to continue talking peace and nonviolence against the government, is on these attacks. >> the anc was out lawed and in 1964, mandela was sentenced to life in prison, attempting to over throw the government. imprisoned on robbins island, he became a powerful symbol of resistance. he was released from prison in 1990 and emerged as the face of the antiapart i'd movement. he appeared before a standing room crowd at the oakland colosseum. >> it is you, the people of oakland, the people of the bay area, who have given me and my delegation strength and hope to grow. >> mandela stepped into negotiations with fk declerk to bring multieration-ratial democracy. he was the first black president. >> so help me god. never, and never again, shall it be that this beautiful land will again experience the oppression of one or another. >>> thousands of people have responded on our facebook page on the passing of mandela. you can join a conversation by going to ktvu chan 2 on facebook. >>> bart apologized for yesterday's emergency that stranded 700 people in a smokey disabled train. the train came to a stop?
police opened fire on black protesters. 69 people, including 10 children were dead. it pushed the anc to armed struggle. >> i feel that it is useless for us to continue talking peace and non-violence against a government -- >> the anc was outlawed and in 1964 nelson mandela was sentenced to life in prison, convicted of attempting to over throw the government. he became a symbol of resistance. after 27 years he was released in 1990. and emerged as the face of the anti-apartheid movement. four months later he appeared before a standing room only crowd at the oakland coliseum. >> it is you, the people of oakland, the people of the bay area who have given me and my delegation strength and hope. >> free man nelson mandela stepped into negotiations to bring democracy to south africa. in 1993 honored with the noble peace prize. a year later nelson mandela became south africa's first black president. >> never, and never again should it be that this beautiful land will again experience the oppression of one by another. let freedom ring. >> nelson former south african president nelson mandela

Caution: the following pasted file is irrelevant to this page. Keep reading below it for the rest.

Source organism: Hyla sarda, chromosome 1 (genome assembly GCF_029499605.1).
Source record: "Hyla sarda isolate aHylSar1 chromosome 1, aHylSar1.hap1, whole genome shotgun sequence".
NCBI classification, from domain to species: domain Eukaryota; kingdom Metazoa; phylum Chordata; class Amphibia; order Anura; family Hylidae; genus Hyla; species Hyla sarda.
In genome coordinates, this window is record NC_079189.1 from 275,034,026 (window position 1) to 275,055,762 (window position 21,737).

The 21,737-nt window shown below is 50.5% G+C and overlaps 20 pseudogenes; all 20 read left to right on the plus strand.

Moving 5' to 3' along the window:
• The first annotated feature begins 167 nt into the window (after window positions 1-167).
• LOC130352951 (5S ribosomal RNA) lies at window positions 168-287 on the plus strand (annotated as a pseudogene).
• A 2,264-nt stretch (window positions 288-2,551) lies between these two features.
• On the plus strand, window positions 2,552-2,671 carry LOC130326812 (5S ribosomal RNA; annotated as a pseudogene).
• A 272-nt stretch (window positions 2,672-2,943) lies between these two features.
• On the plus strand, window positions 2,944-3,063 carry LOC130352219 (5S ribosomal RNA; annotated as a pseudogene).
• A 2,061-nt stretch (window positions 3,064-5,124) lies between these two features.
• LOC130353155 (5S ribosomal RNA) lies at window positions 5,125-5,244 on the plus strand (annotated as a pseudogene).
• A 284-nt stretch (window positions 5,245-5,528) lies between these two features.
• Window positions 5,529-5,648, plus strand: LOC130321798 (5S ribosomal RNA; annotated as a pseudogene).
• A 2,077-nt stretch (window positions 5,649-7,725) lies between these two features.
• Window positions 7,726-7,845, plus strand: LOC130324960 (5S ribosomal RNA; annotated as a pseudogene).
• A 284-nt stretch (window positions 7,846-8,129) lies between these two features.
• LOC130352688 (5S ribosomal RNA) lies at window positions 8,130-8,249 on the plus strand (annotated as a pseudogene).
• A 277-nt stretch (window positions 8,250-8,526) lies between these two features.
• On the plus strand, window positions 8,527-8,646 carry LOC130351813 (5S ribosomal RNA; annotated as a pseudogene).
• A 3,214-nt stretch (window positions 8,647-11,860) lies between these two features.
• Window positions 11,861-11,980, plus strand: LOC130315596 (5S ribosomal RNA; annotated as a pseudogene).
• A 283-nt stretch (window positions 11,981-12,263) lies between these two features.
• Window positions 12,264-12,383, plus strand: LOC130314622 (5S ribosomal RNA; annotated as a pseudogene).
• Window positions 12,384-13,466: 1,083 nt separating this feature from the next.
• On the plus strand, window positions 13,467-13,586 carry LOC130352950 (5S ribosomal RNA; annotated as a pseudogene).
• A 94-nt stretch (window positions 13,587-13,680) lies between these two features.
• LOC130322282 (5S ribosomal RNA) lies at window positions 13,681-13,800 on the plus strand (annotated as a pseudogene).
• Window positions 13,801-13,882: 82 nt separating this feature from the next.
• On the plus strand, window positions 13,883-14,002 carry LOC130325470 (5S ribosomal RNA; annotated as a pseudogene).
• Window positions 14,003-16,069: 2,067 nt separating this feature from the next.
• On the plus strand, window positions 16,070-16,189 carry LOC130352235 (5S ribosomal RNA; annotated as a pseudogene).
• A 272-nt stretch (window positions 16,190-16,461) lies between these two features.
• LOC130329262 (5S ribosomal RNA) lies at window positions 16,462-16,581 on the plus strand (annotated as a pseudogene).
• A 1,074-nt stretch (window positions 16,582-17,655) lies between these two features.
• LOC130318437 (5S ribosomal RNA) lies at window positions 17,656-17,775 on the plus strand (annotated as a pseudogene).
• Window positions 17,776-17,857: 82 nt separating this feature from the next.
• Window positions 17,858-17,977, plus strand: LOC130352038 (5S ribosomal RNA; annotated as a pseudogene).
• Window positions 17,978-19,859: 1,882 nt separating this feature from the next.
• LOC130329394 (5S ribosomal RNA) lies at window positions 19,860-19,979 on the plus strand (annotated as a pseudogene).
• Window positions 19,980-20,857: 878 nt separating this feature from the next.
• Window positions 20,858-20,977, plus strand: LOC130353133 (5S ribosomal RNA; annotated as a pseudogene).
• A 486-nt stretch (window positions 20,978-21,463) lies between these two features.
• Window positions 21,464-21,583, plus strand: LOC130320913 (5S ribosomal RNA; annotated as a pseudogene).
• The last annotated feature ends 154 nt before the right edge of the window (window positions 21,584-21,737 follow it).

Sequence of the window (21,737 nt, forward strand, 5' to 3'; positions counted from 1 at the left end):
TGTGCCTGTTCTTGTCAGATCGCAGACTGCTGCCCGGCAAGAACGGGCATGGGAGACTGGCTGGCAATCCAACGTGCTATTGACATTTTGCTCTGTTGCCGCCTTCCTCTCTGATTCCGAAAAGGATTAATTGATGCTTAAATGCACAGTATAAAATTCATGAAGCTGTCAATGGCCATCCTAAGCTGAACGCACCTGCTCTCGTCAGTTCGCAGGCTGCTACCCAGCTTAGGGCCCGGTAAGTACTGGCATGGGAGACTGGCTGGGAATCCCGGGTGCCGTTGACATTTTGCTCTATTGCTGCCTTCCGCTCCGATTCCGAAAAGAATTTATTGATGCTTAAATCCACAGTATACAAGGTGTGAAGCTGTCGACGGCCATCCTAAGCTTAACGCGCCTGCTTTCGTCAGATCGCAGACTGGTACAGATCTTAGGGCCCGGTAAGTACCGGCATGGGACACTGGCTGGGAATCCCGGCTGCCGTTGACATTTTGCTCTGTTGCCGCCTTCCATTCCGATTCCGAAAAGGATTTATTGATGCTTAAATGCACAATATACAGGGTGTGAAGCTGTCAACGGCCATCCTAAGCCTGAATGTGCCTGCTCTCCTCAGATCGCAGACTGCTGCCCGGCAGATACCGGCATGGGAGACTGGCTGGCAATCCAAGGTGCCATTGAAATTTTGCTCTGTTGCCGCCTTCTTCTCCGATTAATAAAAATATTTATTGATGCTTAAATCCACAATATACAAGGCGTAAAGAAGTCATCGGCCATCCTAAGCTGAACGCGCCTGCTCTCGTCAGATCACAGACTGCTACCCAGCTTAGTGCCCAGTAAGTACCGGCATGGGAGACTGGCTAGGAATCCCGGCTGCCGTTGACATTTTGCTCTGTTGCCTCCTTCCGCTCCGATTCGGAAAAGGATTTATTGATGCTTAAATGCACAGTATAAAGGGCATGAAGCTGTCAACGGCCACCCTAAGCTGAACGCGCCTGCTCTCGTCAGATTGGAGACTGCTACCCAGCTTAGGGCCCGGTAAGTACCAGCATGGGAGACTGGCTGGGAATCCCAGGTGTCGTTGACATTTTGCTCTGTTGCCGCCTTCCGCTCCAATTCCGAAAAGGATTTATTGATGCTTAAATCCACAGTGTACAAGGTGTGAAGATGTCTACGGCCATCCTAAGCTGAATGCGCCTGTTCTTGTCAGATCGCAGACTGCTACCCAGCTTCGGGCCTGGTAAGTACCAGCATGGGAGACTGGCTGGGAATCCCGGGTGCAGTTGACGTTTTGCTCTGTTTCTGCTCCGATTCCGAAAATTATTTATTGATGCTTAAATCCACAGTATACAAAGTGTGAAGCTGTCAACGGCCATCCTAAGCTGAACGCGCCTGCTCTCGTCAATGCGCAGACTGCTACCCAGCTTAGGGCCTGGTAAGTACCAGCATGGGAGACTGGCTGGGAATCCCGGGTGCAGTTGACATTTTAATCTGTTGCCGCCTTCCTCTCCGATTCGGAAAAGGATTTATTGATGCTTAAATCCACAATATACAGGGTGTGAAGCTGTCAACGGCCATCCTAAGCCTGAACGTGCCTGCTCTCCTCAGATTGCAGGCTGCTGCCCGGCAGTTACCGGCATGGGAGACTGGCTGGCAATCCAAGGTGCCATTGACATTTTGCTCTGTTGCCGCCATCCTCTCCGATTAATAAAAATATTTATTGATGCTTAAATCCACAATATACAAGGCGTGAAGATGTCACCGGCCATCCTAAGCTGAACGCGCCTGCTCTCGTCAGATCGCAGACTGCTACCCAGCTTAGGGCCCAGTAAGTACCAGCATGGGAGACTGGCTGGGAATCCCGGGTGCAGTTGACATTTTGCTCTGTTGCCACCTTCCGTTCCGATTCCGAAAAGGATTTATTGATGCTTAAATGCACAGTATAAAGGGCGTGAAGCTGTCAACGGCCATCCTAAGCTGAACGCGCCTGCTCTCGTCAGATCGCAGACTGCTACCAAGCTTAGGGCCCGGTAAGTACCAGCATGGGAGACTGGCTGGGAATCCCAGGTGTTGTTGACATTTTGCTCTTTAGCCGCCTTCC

. helping the u.s. do the right thing around apartheid. others felled no, nelson mandela is with the a.n.c., it was a terrorist organization so a.n.c. should not support. we saw on the ground an opportunity, an opportunity to make sure the u.s. embodied the best of its values as it related to south africa, making sure it did not support apartheid. >> talk about how nelson mandela influenced foreign state policy. >> an interesting thing is nelson mandela did not abandon friends. there's something i know, clinton talked about, he disagreed with nelson mandela on the issue of cuba and his relationship with fidel castro. nelson mandela did not forget his friends. they stood with him. making sure countries in africa could stand together and do what was in the best interests of their people, may not necessarily benefit all. all people around the planet knew that it is possible, that you can make the impossible possible. and that is what happened, and that is, to me, what his life embodied. >> that is why the world is remembering nelson mandela. >> thank you for your time today. >> thank you. >>
't even tell his anc colleagues that he was doing that. they negotiated for years in private in order to get this done. the persistence, the courage to do that was incredible. >> incredible courage and many occasions, he went against the leadership of the anc, the political movement. and didn't tell them or when he did tell them, he would essentially say i know this is not what you want me to do, but i feel it is the thing we must do and almost all instances, he was proven correct and he was somebody -- >> go ahead, had the respect of them so that they trusted him even though they had great reservations about the other side. >> they had great reservations. they argued with him. but never the less, he was so deserving of trust that even when they disagreed with him, they knew he was the leader and not the leader in a sense of i'm in charge, but in a sense of i am the purpose, the vision, the one who's going to get us there, so trust me. come along with me. walk with me and that was his great strength. >> thank you so much. >> we'll have much more on the life of nelson mandela and talk